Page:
* Brady has the steel discipline of a Samurai. He will throw the checkdown/short-to-intermediate route over and over again. And just when you think one of the Steelers corners might jump a route, Brady goes long ball, like he just did to Julian Edelman for 18 yards. If Brady was an action movie star, he’d be Clint Eastwood in High Plains Drifter.

* Sometime in the second half the raucous hometown crowd began chanting “Where is Ro-ger!” referring of course, to the widely reported absence of NFL Commish Roger Goodell at the game. You surely can’t accuse the Beantowners of holding a grudge can you?

* Cortez Allen and Edelman blew right by me on the sidelines. Edelman had his right arm locked out and pinned Cortez’s arm to his side, essentially putting an “Arm-bar,” on Allen. Edelman blatantly interfered with Cortez, yet two, not one, but two flags were thrown in the end zone on Cortez.

* Though he didn’t rack up a sack, James Harrison’s presence was still felt. It’s too bad James can’t score points by slamming bodies. He slammed 6-8, 330-pound OT Nate Solder for the second time and gave him yet another “view of the sky.” James is a one-man mosh pit waiting for the music to start.

* When the Gronk got re-directed in the slot by Bud Dupree only to find himself wide open for a 52-yard gain, Dupree found himself on the sidelines next to Tomlin, who seemingly eviscerated the airspace next to Bud’s ear hole. Whilst not pointing the proverbial finger, I must say I’ve been there, Bud. Yes, another coach, another time, another stadium, but with the commonality of having been preceded by a mistake on the field. You should have been on the sidelines with me at Shea Stadium in New York back in the day while I tried to explain to Chuck Noll how I, an offensive lineman, could have lined up offside on a third-and-10. Seriously, I lined up offsides on a third-andd-10 because I was trying to short-set Jets DT Marty Lyons. “Well ya see Chuck, I was thinking …” Chuck looked at me like I had two heads just before the face-melt began.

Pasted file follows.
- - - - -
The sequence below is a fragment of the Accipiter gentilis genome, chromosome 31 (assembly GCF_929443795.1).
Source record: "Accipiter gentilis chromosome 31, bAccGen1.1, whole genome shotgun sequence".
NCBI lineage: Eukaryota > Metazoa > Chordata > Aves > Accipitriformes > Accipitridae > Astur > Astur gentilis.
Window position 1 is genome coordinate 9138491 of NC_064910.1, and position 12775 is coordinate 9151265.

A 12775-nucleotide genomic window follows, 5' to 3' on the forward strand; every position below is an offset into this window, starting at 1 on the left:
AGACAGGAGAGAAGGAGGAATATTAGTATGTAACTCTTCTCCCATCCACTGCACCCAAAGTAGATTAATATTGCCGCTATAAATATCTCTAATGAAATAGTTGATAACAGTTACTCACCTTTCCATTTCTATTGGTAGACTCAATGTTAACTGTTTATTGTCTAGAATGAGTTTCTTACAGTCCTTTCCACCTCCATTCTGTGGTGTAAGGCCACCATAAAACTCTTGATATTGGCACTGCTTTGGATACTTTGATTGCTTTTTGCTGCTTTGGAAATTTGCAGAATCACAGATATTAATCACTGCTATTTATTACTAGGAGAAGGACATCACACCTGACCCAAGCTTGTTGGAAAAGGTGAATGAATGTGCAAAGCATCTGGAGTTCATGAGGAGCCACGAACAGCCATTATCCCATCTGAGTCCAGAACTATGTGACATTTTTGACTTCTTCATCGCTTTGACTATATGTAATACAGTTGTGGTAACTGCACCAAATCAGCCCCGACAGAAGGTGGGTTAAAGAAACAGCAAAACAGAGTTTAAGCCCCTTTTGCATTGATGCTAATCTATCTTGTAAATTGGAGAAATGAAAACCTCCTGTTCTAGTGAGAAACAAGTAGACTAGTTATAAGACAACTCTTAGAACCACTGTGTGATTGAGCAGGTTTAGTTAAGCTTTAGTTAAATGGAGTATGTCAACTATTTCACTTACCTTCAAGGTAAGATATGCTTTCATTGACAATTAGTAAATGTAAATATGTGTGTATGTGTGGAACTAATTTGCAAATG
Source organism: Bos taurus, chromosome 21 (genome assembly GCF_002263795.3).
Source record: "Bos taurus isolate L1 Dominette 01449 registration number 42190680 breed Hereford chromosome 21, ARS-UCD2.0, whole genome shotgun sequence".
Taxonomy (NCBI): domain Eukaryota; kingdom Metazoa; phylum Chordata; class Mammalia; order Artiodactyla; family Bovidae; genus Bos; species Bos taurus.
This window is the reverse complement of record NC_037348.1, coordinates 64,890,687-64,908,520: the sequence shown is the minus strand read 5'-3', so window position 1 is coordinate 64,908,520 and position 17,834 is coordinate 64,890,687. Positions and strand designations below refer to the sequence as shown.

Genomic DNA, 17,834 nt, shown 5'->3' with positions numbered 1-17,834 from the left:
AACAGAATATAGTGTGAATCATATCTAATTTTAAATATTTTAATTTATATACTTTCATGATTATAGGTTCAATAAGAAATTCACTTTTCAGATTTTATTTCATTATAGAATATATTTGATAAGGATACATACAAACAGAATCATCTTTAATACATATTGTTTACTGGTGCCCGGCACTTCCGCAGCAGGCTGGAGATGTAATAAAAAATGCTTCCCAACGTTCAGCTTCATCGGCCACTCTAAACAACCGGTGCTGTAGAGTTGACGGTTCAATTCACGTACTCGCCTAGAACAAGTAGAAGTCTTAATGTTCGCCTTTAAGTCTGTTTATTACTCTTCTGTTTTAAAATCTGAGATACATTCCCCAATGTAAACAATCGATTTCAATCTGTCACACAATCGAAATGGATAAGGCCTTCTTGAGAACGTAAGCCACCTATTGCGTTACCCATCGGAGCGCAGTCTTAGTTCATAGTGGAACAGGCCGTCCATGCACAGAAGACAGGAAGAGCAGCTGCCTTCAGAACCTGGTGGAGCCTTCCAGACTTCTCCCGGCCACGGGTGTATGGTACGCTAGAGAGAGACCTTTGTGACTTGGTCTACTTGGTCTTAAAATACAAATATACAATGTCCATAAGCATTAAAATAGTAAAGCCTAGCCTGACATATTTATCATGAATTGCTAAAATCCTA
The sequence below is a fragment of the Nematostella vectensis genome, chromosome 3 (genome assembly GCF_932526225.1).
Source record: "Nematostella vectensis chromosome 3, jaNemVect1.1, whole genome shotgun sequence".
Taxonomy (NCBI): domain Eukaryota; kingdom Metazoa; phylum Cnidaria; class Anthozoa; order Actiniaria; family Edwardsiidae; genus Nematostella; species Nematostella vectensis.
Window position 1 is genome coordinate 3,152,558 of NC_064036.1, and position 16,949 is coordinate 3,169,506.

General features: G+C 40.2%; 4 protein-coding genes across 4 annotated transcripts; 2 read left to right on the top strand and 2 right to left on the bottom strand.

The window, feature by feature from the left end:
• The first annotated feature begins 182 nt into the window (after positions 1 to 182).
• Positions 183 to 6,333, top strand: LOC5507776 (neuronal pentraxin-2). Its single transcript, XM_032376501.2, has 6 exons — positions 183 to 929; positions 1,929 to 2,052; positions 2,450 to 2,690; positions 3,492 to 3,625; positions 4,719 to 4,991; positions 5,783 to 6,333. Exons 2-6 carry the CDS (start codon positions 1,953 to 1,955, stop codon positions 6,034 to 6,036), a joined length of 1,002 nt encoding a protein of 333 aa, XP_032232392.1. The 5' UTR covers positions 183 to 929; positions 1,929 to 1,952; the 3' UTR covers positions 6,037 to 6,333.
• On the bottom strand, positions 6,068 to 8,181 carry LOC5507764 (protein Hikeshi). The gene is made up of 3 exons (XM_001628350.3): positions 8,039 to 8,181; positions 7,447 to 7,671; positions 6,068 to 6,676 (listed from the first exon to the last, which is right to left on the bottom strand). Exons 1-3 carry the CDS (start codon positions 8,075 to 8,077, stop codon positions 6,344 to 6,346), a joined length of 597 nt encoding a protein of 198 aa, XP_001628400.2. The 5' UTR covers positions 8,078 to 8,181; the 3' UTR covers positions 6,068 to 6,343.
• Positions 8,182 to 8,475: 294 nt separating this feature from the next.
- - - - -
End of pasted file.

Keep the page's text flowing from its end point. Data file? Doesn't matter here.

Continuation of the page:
* Markus Wheaton is getting his Antonio Brown on. That was vintage AB when Marcus snagged a gorgeous pass from Ben Roethlisberger over the top of an outstretched CB. Marcus toe-tapped his feet and dead-legged it all the way to the ground in a big-time display of body control better found at a local “Cirque du Soleil,” performance.

* Roosevelt Nix takes you back to the “Days of yore,” when fullbacks were really fullbacks and regularly dented the sternums of linebackers around the league. Rosey put a hit on Dont’a Hightower on a Will Johnson short-yardage run that I guarantee Hightower is feeling today. Tomlin liked it so much he came up to shake Nix’s hand. It was that good.

* I anticipated Williams representing himself well. I knew he was capable of having a good night and showing himself to be a veteran presence, mature and would hold down the fort until Le’Veon Bell returned. I didn’t know that he was still capable of racking up a five-star performance like he did. In any other city, with any other team and competing with any other back not named Lev Bell, there’s a RB controversy. Not here though.

* Yes the rain came intermittently all night long but it really wasn’t a factor -- except for my headset. It may be gremlin proof, but it ain’t waterproof.